September 19, 2017

Why funders must support leadership development in nonprofits

The Bridgespan Group conducted a data-led study on nonprofit leadership, and its findings were sobering. This article highlights what they learned about the role of funders, networks and incentives in long-term leadership development efforts.

5 min read

Exceptional nonprofits rely on exceptional leaders. In the Indian social sector, a senior team’s competence is often the make-or-break factor in an organisation’s ability to make strides toward such ambitious goals as providing equitable healthcare, ensuring high-quality education for children, or providing access to safe drinking water and basic sanitation.
Yet widespread doubts persist about whether there is sufficient investment in nonprofit leadership teams to achieve these important outcomes.

Against this backdrop, The Bridgespan Group, with support from Omidyar Network, undertook an extensive data-driven study of nonprofit leadership development in India. Our findings were sobering.

Drawing on a survey of approximately 250 leaders from Indian nonprofits and the Indian offices of international nonprofits—supplemented with more than 50 interviews with funders, intermediaries and nonprofit executives, as well as secondary research—we found a systemic gap between the sector’s leadership development aspirations, and the reality of its investments and efforts. The implications represent a threat to these organisations’ ability to sustain and scale impact.

While ultimately, nonprofit senior teams are responsible for developing their bench of leaders from within, external resources, support and incentives can help them succeed.

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In this article, we explore how funders in particular are uniquely positioned to play a vital and influential role in nonprofit leadership development. In partnership with intermediaries, they can perform two critical roles:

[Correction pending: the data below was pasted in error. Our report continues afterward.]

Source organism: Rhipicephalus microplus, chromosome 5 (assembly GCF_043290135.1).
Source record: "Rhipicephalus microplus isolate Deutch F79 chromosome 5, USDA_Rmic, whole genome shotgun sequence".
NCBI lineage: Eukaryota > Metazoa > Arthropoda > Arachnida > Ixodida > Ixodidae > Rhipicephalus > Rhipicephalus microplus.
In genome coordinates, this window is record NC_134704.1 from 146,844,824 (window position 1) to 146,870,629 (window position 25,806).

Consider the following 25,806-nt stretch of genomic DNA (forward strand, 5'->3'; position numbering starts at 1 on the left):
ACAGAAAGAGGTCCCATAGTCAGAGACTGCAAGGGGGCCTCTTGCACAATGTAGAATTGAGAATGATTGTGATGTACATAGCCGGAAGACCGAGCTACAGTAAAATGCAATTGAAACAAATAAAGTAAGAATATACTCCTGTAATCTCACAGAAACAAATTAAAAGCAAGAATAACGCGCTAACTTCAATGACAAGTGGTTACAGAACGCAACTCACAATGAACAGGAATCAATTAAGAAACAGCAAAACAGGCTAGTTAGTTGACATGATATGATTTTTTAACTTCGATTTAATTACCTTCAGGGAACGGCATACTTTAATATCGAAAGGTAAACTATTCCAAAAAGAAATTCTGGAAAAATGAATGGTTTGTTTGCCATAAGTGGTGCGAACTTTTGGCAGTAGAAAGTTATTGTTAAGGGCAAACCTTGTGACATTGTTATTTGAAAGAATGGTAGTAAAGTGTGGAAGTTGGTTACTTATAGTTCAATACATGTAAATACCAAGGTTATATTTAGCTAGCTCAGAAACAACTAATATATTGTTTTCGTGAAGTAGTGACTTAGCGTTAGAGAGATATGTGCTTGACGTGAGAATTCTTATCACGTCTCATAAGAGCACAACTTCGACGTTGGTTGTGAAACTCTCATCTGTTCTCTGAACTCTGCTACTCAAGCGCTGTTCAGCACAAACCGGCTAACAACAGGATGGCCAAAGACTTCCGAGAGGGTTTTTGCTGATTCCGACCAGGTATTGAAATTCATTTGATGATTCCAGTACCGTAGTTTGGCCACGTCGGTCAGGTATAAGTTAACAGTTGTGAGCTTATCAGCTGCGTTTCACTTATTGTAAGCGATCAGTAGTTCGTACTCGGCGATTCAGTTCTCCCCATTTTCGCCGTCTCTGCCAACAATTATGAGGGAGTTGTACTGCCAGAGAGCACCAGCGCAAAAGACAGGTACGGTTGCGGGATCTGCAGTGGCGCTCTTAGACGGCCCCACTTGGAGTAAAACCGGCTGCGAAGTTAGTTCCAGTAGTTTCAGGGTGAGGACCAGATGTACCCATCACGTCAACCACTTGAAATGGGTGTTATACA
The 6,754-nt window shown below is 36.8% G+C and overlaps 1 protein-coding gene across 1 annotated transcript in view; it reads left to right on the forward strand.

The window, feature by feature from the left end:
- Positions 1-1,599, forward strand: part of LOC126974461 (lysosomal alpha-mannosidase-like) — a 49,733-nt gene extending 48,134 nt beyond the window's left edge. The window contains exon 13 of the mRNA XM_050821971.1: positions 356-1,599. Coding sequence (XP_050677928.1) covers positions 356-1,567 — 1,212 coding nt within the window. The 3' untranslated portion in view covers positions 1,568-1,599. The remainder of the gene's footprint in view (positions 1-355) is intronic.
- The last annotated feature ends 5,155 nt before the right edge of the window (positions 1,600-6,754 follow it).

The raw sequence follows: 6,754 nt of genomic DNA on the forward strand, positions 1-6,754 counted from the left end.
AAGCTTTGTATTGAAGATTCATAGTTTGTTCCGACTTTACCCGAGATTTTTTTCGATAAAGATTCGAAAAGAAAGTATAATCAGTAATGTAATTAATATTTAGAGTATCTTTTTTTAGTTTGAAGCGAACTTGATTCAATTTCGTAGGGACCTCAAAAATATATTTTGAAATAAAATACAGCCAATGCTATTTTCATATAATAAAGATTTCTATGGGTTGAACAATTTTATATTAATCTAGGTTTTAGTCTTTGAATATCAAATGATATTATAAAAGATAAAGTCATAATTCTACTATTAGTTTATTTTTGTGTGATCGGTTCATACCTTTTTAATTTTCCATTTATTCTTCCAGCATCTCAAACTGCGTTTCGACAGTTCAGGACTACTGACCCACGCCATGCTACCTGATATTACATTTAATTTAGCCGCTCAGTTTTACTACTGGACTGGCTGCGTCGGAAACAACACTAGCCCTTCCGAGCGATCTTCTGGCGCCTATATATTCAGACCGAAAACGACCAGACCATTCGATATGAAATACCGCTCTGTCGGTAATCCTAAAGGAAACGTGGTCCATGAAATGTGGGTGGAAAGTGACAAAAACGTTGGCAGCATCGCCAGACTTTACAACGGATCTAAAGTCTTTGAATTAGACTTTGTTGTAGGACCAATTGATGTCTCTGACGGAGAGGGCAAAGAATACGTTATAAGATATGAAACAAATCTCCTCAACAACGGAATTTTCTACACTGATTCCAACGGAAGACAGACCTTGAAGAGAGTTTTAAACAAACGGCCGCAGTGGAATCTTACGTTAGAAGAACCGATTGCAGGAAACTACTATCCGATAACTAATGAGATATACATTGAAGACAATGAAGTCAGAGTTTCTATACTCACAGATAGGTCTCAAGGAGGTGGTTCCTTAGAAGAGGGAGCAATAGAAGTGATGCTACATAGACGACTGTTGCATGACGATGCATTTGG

Bridgespan Funding Leadership Report

Image Courtesy: Bridgespan Group

1. Funders can support grantees

Funders can provide the necessary expertise and financial resources to help nonprofits develop leaders.

A)   Pay what it takes

Funders should ensure they provide nonprofits with resources that truly contribute to impact. Those who focus on programmes, and limit spending on ‘overhead’ or indirect costs, actually limit nonprofits’ capacity to build their leadership capabilities. And few would argue against the evidence that high-performing leaders increase the odds that a nonprofit will attain its goals and scale impact.

  • Increase funding for ‘good overhead’: Fifty-three percent of surveyed nonprofits report that they received no funding for leadership development in the past two years.We recognise that there can be regulatory constraints around such funding (such as limits imposed by the CSR law).However, placing such artificial thresholds for funding indirect costs (for example, at five or ten percent) limits not only a nonprofit’s capacity to develop leaders, but also its very ability to grow into an effective, high-performing organisation and scale impact.Funders can increase funding for capacity building in many ways: through unrestricted funding, leadership development or capacity building grants, allocations within programme grants, or direct subsidies for leadership programmes or other supports.